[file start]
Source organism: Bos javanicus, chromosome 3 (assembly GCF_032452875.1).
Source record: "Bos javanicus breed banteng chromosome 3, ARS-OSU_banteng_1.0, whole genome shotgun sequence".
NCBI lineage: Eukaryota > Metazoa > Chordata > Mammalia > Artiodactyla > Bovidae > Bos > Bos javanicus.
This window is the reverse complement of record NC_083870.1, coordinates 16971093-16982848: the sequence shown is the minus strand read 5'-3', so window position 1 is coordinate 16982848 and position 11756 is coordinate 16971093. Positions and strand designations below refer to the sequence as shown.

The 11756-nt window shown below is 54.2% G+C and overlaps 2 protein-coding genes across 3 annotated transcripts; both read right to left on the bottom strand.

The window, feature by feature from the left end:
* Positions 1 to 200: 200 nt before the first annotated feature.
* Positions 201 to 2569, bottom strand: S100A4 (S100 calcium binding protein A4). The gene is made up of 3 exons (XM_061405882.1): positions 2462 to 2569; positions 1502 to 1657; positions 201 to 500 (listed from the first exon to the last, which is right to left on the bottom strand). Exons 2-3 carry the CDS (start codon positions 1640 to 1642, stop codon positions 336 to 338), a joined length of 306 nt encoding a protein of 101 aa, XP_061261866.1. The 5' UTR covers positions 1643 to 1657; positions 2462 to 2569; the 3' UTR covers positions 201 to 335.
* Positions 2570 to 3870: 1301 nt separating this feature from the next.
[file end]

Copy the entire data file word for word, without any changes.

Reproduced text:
Source organism: Bos javanicus, chromosome 3 (assembly GCF_032452875.1).
Source record: "Bos javanicus breed banteng chromosome 3, ARS-OSU_banteng_1.0, whole genome shotgun sequence".
NCBI lineage: Eukaryota > Metazoa > Chordata > Mammalia > Artiodactyla > Bovidae > Bos > Bos javanicus.
This window is the reverse complement of record NC_083870.1, coordinates 16971093-16982848: the sequence shown is the minus strand read 5'-3', so window position 1 is coordinate 16982848 and position 11756 is coordinate 16971093. Positions and strand designations below refer to the sequence as shown.

The 11756-nt window shown below is 54.2% G+C and overlaps 2 protein-coding genes across 3 annotated transcripts; both read right to left on the bottom strand.

The window, feature by feature from the left end:
* Positions 1 to 200: 200 nt before the first annotated feature.
* Positions 201 to 2569, bottom strand: S100A4 (S100 calcium binding protein A4). The gene is made up of 3 exons (XM_061405882.1): positions 2462 to 2569; positions 1502 to 1657; positions 201 to 500 (listed from the first exon to the last, which is right to left on the bottom strand). Exons 2-3 carry the CDS (start codon positions 1640 to 1642, stop codon positions 336 to 338), a joined length of 306 nt encoding a protein of 101 aa, XP_061261866.1. The 5' UTR covers positions 1643 to 1657; positions 2462 to 2569; the 3' UTR covers positions 201 to 335.
* Positions 2570 to 3870: 1301 nt separating this feature from the next.